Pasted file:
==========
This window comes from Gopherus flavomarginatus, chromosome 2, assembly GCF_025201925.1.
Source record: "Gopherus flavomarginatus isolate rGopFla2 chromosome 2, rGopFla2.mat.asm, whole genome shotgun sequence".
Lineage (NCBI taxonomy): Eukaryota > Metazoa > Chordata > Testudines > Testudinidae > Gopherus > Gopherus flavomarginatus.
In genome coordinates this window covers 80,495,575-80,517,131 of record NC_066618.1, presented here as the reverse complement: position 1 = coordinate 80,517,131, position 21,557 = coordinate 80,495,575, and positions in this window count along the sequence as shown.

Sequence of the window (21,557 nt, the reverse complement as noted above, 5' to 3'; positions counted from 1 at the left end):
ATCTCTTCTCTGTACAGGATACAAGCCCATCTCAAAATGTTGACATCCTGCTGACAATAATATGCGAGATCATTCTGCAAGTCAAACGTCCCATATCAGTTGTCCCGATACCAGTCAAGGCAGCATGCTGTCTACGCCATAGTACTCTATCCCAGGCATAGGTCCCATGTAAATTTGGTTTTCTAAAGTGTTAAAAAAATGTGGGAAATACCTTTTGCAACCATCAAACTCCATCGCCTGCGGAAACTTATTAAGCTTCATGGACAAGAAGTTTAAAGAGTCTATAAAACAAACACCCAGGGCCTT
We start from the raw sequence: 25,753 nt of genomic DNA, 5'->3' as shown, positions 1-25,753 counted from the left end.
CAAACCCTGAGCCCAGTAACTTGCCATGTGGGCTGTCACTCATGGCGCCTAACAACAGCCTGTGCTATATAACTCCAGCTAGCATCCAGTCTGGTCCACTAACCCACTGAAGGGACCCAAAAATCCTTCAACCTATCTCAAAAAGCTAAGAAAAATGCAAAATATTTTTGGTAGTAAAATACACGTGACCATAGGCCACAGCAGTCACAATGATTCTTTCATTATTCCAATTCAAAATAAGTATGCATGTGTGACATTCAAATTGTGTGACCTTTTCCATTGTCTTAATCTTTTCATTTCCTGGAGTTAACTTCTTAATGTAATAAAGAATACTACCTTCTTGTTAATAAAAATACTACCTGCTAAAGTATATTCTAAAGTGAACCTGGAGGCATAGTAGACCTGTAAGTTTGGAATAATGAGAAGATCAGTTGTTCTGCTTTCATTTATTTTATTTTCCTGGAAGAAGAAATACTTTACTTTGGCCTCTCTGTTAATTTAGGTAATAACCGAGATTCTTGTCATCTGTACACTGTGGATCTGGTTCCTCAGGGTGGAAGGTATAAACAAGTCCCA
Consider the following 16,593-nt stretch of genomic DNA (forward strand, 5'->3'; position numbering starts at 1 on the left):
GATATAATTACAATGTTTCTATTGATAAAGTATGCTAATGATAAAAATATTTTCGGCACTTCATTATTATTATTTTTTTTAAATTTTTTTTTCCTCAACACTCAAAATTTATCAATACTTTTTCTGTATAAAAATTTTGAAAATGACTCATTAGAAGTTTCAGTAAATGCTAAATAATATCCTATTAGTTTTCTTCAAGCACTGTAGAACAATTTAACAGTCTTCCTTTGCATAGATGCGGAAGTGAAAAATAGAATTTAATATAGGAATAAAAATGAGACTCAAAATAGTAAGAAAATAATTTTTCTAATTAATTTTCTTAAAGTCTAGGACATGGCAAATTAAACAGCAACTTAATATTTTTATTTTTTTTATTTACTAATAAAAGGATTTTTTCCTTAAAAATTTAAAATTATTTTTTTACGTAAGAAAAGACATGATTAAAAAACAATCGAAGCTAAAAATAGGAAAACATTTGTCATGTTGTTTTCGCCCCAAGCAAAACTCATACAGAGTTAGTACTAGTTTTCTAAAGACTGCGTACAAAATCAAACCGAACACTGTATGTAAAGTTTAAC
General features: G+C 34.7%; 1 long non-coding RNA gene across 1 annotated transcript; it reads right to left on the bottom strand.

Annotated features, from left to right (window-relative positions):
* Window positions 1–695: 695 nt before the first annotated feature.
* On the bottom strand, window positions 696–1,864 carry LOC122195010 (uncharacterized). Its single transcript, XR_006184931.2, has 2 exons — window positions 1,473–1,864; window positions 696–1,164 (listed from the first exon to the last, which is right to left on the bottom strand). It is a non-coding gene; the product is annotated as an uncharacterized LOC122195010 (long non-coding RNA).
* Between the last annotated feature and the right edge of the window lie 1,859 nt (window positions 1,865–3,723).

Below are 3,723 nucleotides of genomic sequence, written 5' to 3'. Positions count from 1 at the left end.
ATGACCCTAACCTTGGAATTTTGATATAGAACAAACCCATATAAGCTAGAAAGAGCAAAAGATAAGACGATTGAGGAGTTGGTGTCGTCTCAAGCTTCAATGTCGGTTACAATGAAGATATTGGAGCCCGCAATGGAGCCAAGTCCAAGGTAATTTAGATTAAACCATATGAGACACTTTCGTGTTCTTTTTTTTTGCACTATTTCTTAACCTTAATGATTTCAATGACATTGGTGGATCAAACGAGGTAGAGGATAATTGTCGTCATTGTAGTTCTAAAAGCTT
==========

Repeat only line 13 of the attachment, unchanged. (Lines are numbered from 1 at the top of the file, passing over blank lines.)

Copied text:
* Window positions 1–695: 695 nt before the first annotated feature.